I'm the youngest of six, five of whom are female. Hair is a big thing when you're growing up Cuban. I was born with a big, unruly mop of natural curls.
Here I am at 6 years old in all my newly-arrived-from-Cuba glory with my freshly-coifed-by-Mirta-de-Perales-herself afro. My mom seriously did not know how to parent a curly haired child. (Not blaming. Just stating fact.)
My perception, when I started the first grade in Miami was that I was different. My language, my family's customs, my food - all different. My naturally curly hair made those differences more pronounced. Even as I wrote that last sentence, I still experience a twinge of pain as I remember the feeling of "otherness," but that's not important right now.
I came of age in the late sixties and early seventies. In my early high school years, the flip was the hairdo of choice and I had learned from my older sisters how to "set" my hair. In Spanish, we called the curlers, moños. And Saturdays would find all of us in our curlers and hairnets. The word for hairnet is "redesilla."
You know what Spanish word is fun to say? Redesilla. You're welcome.
Here I am when I first started high school. There was a way to comb out your rolled hair into a perfect flip if you had enough body. We curly-haired people had all the body. Be jealous.
But notice how the rest of the hair had to be perfectly smooth? We used to buy Dippity-Do by the gallon. (I know. Shut up.)
The flips of the early sixties soon gave way to the perfectly-straight-parted-down-the-middle Flower Child look. I remember reading a teen magazine that gave the dubious summer beach advice: "If your hair is curly, live in your room." Seriously. I'm sure it was a tongue-in-cheek piece, but those words burned deeply into my very tormented 15-year-old soul.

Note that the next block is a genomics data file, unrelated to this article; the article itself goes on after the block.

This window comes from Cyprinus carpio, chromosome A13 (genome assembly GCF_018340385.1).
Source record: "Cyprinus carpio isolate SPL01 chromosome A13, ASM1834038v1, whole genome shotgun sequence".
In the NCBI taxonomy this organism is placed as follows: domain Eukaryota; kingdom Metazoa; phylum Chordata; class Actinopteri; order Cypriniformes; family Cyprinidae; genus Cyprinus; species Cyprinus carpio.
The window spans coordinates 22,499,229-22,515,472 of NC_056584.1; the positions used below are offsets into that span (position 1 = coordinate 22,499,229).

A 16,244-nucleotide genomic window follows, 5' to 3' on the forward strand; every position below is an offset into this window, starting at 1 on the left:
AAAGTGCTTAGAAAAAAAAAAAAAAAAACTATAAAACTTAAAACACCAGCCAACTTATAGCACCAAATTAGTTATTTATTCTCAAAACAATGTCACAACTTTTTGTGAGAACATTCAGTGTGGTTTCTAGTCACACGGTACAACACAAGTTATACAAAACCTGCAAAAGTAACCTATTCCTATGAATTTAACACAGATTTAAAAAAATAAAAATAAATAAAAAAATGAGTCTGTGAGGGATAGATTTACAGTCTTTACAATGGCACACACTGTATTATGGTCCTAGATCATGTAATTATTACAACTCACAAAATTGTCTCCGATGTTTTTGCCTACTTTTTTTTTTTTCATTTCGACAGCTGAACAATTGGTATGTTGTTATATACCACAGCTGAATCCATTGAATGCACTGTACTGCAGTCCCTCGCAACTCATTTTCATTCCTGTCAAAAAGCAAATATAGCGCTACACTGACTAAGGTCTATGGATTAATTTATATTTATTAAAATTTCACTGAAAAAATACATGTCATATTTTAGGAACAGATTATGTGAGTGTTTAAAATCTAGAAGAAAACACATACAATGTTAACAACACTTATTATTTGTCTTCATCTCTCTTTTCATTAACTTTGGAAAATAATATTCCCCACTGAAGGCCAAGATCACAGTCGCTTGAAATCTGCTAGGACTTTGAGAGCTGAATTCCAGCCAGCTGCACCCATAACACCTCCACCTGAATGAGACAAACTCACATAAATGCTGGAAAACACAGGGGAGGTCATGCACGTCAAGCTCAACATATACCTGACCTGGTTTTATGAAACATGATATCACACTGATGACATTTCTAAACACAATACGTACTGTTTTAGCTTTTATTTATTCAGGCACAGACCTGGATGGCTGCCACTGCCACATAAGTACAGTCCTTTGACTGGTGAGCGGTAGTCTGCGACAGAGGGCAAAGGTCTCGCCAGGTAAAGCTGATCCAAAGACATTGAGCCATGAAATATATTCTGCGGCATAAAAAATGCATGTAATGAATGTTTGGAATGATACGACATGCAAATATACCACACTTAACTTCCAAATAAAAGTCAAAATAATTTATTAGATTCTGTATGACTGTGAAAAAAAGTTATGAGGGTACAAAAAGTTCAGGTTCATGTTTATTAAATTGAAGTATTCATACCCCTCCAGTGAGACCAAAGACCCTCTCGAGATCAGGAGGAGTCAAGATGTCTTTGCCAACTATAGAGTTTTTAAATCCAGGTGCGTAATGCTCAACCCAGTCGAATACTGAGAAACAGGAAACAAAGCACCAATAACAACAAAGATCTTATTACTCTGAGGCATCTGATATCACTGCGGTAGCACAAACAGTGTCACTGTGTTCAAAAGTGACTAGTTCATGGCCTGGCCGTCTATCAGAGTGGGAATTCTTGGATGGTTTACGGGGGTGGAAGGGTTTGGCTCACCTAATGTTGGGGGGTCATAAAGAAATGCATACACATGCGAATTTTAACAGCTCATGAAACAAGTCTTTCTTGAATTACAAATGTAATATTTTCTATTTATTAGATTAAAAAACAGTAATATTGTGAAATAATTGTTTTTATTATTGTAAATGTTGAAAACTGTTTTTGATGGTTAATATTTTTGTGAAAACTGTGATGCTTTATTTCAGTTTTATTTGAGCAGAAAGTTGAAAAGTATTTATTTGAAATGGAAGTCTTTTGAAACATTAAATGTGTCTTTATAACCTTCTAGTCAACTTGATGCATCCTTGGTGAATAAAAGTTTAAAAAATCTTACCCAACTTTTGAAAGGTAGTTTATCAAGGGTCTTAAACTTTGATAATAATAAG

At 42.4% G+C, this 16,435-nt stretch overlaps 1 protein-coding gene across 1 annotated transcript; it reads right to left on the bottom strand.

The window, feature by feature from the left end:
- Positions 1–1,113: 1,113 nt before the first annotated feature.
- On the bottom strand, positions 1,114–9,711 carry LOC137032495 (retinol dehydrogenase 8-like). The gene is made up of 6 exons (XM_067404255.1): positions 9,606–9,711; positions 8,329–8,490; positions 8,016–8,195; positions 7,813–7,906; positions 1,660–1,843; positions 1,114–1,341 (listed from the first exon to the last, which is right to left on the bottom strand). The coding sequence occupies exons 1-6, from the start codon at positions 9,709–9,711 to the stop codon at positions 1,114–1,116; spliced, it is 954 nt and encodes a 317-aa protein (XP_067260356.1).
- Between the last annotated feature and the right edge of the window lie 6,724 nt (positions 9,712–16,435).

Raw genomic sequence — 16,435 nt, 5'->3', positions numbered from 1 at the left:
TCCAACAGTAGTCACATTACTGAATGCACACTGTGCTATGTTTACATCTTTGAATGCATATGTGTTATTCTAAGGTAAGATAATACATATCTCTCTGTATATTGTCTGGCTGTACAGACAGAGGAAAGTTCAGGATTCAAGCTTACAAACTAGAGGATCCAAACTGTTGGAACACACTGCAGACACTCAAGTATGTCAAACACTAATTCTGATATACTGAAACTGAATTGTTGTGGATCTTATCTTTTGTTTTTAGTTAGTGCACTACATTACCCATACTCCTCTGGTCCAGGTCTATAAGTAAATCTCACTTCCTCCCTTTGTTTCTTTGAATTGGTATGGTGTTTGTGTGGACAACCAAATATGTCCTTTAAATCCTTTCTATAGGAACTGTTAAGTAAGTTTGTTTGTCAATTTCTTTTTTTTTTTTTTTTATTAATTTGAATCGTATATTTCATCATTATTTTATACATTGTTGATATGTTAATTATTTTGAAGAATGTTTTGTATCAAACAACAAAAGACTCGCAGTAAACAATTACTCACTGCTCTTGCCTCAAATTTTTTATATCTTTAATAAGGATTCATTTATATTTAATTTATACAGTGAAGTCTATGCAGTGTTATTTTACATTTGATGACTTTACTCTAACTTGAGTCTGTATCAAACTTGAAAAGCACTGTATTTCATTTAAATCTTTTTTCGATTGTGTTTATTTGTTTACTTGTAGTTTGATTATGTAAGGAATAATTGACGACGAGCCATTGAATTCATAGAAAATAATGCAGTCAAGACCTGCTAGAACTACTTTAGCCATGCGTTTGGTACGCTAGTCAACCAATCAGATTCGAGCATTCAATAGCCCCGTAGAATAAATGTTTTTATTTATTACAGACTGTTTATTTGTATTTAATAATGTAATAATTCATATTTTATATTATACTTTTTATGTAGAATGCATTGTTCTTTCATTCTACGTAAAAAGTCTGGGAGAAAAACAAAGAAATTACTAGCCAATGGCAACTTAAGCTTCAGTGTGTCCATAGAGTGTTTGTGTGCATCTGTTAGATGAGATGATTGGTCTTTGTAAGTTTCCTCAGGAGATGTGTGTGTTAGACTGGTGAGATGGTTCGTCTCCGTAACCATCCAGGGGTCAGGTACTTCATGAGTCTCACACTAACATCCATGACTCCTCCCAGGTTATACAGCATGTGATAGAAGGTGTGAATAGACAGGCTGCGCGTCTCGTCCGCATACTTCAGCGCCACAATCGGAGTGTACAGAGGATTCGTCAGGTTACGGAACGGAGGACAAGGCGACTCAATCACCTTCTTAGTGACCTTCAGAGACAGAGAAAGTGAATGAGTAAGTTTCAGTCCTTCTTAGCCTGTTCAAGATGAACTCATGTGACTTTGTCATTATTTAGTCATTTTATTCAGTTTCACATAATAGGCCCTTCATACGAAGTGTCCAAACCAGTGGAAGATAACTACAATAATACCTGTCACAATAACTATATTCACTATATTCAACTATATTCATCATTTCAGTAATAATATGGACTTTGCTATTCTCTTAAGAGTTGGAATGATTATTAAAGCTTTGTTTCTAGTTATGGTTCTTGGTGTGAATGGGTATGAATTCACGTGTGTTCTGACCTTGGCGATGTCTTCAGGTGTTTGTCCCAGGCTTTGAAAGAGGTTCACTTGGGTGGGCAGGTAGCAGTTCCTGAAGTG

So I spent years (years, people!) hating my hair for not playing nice and getting along with the other kids.
I wrote (and made a video) about getting a Brazilian Blowout here: The Taming of the Do. (Don't judge.)
By the summer of 2012, I was burned out on the years of straightening and fighting and taming my hair. I serendipitously had two friends tell me I should go back to my natural curls. I made an appointment with a local salon called Curls on Top in Laguna Beach.
I wrote all about my friends and their intervention and the beginning of my Curl Recovery here: Jesus and My Hair.
It was just a few weeks ago, nearly 18 months since I started My Curly Hair Journey that my hairdresser finally cut those last few strands of straight pieces off forever. I suppose I could have cut all my hair off über-short and started from there, but we, People-of-The-Round-Face have to be careful about those kinds of spontaneously bad decisions.
I kept accountable to my friend, Carrie by taking "selfies" of my Curly Hair Recovery Process. Today I'm sharing the magic with you.
(Also, please appreciate that it's difficult for me to share my curly struggle so publicly. Be kind.)
If you have any questions about going from straight back to your natural curls, please feel free to contact me. I'm totally a Curly Hair Evangelist now.